Homily – 4th Sunday in Ordinary Time

Friends, last weekend we talked about the importance of doing extraordinarily well our ordinary tasks—that therein lies our salvation, our happiness, our mission as Christians, baptized followers of our brother, Jesus, the Christ.

That theme of attempting to live extraordinarily well our ordinary lives—making the best of whatever comes our way is a goal worth striving after.  The readings this week speak to this goal and really are about being our best selves.  Let’s take a closer look.

In the first reading from Deuteronomy, the writer talks about the fact that prophets are called by God to speak God’s words.  The responsibility of the rest of us is to listen, and then try to do our piece, which might indicate a change in the way we do things.  We might wonder how we will know who the prophet that we should listen to is.  We get an idea about this from Mark’s Gospel today in the person of Jesus.

Mark tells us that “Jesus taught with an authority that was unlike their religious scholars.  I believe most of us know truth when we hear it.  We stop and reflect something like, “Wow, that is right—I have thought that this needed to be said, and now someone has said it!”  The prophet does not care what speaking the truth might do to them, but just knows that they must say, do this particular action.

Just this morning, one of our women priests shared a story about a woman in Los Angeles who recently, under the heading of #Timesup posted a homily that she wrote advocating that every church, mosque, synagogue or otherwise, places of worship, include women in its leadership as priests, rabbis, imams, and so on, concluding with traveling to Rome to post this message on the doors of the Vatican.  She makes a point of saying that she does this not in the name of any religion, but having been raised as a Lutheran feels that she has license for this action.  Her basic message overall is that “Time is up” and that women too are called!  On the political scene, would that our elected officials would be more prophetic and less selfish—would think less about getting re-elected and more about doing, in this fashion, what is right!

If we are to be more like our brother Jesus; we will need to look with compassion upon one and all that we see suffering in our world.  Jesus, in all his miraculous cures did what he did out of compassion for the one suffering.  It was never about him, his fame, his glory—but about alleviating the suffering that was ever present in his world.  I always cringe when I hear of someone “wanting” a position of power.  Those who are called to serve others don’t necessarily want that position, albeit; they may be willing to serve.

In today’s gospel, it was about expelling a demon that made a young man’s life so miserable.  In Jesus’ time, the people spoke of a person who was ill, not well, as being possessed by a demon.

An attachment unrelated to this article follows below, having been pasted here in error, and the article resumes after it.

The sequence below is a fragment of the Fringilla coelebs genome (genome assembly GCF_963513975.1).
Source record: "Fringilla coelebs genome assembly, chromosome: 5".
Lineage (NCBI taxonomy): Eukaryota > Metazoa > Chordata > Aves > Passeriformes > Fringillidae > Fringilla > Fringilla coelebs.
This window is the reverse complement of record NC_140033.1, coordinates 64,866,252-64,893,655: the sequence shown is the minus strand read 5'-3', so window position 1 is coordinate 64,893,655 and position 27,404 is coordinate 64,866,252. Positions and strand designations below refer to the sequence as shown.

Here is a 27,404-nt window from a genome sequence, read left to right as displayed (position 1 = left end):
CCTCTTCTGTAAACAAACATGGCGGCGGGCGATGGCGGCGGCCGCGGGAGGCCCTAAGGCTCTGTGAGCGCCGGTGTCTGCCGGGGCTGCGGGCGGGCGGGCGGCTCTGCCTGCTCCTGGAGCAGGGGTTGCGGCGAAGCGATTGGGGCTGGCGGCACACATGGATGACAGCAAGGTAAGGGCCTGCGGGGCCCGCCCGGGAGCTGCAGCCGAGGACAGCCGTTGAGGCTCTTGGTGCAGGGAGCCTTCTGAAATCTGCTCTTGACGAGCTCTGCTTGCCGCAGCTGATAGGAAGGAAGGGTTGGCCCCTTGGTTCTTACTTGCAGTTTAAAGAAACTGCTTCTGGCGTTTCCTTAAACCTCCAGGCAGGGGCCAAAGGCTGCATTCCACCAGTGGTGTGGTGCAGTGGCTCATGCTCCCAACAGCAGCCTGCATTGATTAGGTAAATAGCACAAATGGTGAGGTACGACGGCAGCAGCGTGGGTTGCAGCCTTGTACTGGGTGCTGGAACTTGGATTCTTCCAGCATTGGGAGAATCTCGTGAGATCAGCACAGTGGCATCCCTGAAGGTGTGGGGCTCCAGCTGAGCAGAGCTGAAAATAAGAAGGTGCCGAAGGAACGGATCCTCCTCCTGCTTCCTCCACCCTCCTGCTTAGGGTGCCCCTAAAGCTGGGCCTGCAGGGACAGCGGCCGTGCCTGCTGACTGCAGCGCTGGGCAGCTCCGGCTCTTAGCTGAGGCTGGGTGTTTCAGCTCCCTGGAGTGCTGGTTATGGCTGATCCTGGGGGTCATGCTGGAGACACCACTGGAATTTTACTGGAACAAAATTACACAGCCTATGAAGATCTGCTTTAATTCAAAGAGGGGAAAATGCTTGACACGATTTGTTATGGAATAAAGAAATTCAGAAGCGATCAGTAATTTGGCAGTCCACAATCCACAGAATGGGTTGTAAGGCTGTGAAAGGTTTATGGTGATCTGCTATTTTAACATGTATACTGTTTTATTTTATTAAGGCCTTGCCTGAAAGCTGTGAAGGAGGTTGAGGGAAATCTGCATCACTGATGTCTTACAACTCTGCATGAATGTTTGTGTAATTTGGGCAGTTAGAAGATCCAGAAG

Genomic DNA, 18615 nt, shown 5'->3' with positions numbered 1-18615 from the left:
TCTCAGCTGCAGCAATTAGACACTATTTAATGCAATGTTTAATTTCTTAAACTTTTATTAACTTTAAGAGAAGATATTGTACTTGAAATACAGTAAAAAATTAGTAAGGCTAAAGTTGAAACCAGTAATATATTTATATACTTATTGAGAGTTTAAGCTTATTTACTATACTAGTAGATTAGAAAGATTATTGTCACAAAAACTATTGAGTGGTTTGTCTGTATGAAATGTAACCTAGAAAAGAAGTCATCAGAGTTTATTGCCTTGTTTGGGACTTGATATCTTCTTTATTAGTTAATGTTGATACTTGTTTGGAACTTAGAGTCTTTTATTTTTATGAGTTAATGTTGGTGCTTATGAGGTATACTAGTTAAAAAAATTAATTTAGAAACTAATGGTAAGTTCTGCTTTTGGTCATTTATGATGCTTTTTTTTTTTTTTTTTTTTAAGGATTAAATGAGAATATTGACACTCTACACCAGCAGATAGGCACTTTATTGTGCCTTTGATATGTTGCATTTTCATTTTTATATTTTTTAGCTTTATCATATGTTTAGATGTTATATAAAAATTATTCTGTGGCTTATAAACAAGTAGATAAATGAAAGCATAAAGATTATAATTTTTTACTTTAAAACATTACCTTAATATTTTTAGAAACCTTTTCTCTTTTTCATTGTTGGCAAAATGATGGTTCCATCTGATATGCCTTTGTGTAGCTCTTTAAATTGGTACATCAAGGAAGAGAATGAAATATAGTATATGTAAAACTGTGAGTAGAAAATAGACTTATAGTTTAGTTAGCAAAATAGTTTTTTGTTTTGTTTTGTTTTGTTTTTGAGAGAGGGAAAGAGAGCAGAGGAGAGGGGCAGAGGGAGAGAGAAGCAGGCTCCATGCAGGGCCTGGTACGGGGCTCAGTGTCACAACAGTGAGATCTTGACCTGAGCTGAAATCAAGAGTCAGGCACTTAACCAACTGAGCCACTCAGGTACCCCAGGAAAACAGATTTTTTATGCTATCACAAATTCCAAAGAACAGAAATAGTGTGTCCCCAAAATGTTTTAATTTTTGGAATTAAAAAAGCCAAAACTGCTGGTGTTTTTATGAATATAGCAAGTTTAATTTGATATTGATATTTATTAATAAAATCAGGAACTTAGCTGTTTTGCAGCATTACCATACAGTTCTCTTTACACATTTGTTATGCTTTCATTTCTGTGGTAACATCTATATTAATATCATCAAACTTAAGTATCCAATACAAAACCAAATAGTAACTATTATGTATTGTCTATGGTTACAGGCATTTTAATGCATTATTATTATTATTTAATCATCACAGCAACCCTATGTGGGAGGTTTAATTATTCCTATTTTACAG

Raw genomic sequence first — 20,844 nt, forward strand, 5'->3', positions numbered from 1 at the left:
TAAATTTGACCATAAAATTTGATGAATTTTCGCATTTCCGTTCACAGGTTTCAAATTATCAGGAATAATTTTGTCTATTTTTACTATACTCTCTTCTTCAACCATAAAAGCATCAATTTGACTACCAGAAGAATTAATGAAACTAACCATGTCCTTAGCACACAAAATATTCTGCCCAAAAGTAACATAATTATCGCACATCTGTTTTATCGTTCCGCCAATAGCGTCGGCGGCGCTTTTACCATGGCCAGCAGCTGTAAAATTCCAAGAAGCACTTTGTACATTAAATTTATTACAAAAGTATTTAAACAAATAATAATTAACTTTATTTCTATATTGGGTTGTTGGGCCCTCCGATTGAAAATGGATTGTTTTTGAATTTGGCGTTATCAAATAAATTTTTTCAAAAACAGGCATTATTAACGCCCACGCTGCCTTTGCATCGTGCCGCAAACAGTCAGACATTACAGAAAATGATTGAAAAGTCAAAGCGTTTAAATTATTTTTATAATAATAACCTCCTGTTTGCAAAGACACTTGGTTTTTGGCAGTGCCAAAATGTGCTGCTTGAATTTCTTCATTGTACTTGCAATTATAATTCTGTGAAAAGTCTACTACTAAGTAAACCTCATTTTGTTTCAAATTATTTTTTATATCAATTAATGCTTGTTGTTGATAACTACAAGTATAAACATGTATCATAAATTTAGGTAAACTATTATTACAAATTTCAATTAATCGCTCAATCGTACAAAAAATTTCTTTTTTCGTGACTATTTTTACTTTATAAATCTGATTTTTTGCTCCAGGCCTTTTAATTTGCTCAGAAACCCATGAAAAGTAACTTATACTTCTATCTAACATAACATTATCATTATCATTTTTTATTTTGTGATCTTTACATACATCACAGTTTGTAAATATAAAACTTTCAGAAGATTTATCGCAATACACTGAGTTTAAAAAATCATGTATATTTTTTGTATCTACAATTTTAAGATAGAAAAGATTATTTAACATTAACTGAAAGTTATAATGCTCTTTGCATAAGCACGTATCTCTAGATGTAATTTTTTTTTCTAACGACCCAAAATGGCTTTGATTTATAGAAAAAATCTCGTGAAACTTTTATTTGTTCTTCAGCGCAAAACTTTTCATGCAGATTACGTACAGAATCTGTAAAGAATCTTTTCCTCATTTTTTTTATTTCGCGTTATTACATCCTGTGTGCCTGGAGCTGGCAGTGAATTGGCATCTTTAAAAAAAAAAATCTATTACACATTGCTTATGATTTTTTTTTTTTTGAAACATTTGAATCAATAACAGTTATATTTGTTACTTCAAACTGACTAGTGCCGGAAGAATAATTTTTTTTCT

Anyone who has struggled with an addiction of any kind, or known someone who has,   knows of the “demon” that it can be.  I reflect on the compassion of Jesus and his desire to alleviate the suffering that people live with, especially when it is from no fault of their own when I try to make sense of the actions of our pope this last week.

You will recall that this is in regard to the Chilean man who was abused by a priest , abused again by a bishop who covered up the crime, abused a third time when he came forward to speak of the crime and object to the naming of bishop one who had witnessed the crime when he was a mere priest.  And to add to the victim’s pain, the pope has essentially called him a liar stating that he will not remove the bishop because there is no evidence.

This old loyalty of always believing the cleric over the victim speaks of clericalism, not compassion.  Francis has done great damage because now it is highly unlikely that others will come forward only to be called liars. No apology over hurting the victim will suffice until Francis can hear, really hear, the truth.

The psalmist cries out today, “If today you hear God’s voice, harden not your hearts.” It would seem that Francis has hardened his heart in this regard. The National Catholic Reporter speaks of him having “a blind spot” with regard to this issue.

Paul, in his letter to the Corinthians today is concerned about the difficulty of doing the right thing, of letting anything stand in the way of hearing the Word of God and acting upon it.  He takes issue with marriage for that reason, not because he is against marriage, but he prayed that those listening to him “would have no worries.”  Also, we must remember, as we discussed last week, Paul believed that they weren’t long for this world, that Jesus’ Second Coming was to be soon, thus, be single-minded, don’t let anything get in your way of devoting yourself entirely to God.

It would seem that Jesus had something else in his mind, when he left this earth, physically.  We should never forget that he said, “Don’t be afraid, for I am with you always, helping you to enjoy the gift of life, to share it with others, to look with compassion on those who have less than you, to speak your truth whether it be to presidents or popes.  All this is about living our ordinary lives, extraordinarily well! Amen? Amen!